It came as a shock to many Portlanders when, following her win at the polls, newly elected Charter Commissioner Nasreen Sheikh-Yousef called City Manager Jon Jennings a white supremacist. I don’t know precisely what Mr. Jennings has done to earn such opprobrium, but I’m not entirely surprised at the accusation: Welcome to critical race theory!

This ideology, which has had a powerful influence in academia over the past few decades and is now shaping the wider culture, sets a low bar for racism. You don’t have to be a hater or a bigot to be a racist. You just have to be part of a power structure that is pervaded by racism or the passive beneficiary of systemic racism. Essentially this makes white Americans racist just for being white Americans, unless you can prove your bona fides to the arbiters of political correctness by actively engaging in anti-racist activities. Not surprisingly, these align with the politics of the far left, such as defunding the police, “checking” your privilege, supporting reparations for slavery and suppressing dissenting views.

All this makes for a wonderfully effective political weapon: “Support our agenda or we’ll brand you a racist.” All it takes for this weapon to work is for people to be intimidated by it. I applaud Mayor Kate Snyder, Councilor Spencer Thibodeau and others for publicly defending Mr. Jennings and standing up to this bullying rhetoric.

Coincidentally, the election that propelled Ms. Sheik-Yousef to office also approved the school budget. Councilors who initially resisted sending the increased budget to the voters were persuaded to vote in favor because it included more money for equity and diversity education. It is hard to vote against such nice-sounding ideas, but if it means more money to promote the kind of thinking that labels people like Mr. Jennings a white supremacist, then maybe it’s time to rethink what we are teaching our students.

As I end my career as a high school history teacher, I am saddened for today’s young people, whose views of this country have been shaped by the noxious political environment of recent years. On the right, they’ve seen President Trump’s reckless tweets and the attack on the U.S. Capitol, but on the left, they’ve seen a summer of lawless rioting and been indoctrinated by many elements of the wider culture to see their country as racist to the core.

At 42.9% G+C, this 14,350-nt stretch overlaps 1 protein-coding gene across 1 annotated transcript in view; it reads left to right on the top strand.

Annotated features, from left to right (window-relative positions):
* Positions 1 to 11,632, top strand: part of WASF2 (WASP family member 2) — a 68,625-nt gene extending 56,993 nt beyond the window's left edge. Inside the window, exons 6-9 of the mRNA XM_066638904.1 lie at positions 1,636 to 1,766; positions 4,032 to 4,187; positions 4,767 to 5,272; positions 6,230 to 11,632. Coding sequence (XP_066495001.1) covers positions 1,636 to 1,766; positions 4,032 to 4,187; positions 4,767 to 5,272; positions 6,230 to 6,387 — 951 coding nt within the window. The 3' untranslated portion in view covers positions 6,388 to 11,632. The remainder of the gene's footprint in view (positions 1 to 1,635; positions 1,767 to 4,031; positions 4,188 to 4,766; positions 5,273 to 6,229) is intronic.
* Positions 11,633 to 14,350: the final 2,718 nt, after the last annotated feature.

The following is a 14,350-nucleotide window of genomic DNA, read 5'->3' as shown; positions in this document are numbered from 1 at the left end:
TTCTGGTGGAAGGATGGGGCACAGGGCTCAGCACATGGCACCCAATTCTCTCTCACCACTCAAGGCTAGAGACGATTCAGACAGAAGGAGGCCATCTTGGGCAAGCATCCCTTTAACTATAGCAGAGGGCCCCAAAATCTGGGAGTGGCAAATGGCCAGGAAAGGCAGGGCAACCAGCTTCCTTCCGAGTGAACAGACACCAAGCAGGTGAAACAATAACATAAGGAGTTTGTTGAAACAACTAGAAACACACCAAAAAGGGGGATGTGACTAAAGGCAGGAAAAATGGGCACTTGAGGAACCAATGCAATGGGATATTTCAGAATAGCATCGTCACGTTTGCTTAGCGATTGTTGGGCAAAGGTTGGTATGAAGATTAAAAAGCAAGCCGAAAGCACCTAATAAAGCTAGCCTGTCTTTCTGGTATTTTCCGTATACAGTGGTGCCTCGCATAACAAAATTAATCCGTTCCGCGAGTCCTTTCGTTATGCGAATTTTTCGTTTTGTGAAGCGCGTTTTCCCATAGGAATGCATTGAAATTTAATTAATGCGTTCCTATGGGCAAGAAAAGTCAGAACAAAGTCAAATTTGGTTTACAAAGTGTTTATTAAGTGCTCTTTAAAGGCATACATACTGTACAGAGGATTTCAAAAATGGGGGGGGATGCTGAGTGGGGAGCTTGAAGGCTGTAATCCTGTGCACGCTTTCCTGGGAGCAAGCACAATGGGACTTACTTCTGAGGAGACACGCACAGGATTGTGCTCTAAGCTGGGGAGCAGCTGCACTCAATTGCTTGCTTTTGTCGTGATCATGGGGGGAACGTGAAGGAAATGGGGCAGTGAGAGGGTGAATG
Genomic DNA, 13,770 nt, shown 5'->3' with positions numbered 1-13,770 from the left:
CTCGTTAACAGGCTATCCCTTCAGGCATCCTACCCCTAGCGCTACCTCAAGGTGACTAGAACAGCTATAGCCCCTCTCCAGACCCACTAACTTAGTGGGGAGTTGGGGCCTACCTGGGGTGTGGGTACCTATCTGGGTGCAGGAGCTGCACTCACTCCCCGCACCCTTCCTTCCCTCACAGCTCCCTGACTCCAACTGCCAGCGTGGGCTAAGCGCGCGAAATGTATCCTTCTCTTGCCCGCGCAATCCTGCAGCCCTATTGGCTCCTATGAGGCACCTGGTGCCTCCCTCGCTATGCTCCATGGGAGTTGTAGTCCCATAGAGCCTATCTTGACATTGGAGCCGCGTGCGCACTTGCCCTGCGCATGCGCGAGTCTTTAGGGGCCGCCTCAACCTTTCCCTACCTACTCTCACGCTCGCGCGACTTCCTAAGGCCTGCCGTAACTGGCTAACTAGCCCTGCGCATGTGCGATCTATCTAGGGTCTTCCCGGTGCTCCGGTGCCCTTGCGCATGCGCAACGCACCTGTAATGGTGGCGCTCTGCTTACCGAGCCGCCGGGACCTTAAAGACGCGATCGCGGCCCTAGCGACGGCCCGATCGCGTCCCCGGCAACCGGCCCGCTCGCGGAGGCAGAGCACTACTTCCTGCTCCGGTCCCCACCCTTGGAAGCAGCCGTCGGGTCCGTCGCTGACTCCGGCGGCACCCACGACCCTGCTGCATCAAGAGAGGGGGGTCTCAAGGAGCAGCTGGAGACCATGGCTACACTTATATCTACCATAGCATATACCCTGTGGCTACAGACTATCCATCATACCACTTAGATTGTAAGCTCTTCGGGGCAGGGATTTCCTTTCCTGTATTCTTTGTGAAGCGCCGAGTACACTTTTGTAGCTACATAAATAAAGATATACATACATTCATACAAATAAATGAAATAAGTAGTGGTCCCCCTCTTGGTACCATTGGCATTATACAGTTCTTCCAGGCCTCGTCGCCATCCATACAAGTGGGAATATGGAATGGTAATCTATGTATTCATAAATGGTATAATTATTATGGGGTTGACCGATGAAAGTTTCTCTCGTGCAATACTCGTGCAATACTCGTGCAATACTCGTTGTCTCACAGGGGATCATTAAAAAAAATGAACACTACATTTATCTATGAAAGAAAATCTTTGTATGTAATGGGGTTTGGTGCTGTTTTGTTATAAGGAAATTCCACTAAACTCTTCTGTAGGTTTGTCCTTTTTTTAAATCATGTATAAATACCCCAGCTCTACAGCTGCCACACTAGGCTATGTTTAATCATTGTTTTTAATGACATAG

The problem with critical race theory is not as much that it is wrong as that it is distorted and de-contextualized, like seeing yourself in a funhouse mirror. Yes, that is you in the mirror, but the image is wildly distorted. Yes, we have a history of racism in our country and are living with the legacy of slavery and Jim Crow, but as George Packer writes in the current issue of The Atlantic, “the most radical version of the narrative lashes together the oppression of all groups in an encompassing hell of white supremacy, patriarchy, homophobia, transphobia, plutocracy, environmental destruction, and drones – America as a unitary malignant force.” Is that really us?

Packer goes on to note that this tortuous understanding of our country does not equip us to deal with real issues such as the complex sources of poverty, the role of personal agency and “the main source of violence in Black neighborhoods, which is young Black men, not police.” The intrusion of this narrative into American culture has been driven by the laudable and incontestable principle of inclusion, but it has “smuggled in more threatening features that have come to characterize identity politics and social justice: monolithic group thought, hostility to open debate and a taste for moral coercion.”

I was born in 1954, the year that Brown v. Board of Education ended racial segregation in public education. The more accurate and contextualized picture of race relations – and human rights generally – in the United States is one of extraordinary progress in opportunities for Blacks, women, ethnic minorities, LGBTQ persons and immigrants. Ms. Sheikh-Yousef of all people ought to appreciate that. If Portland were under the thumb of real white supremacists, it’s hard to see how she could get elected to the Charter Commission.

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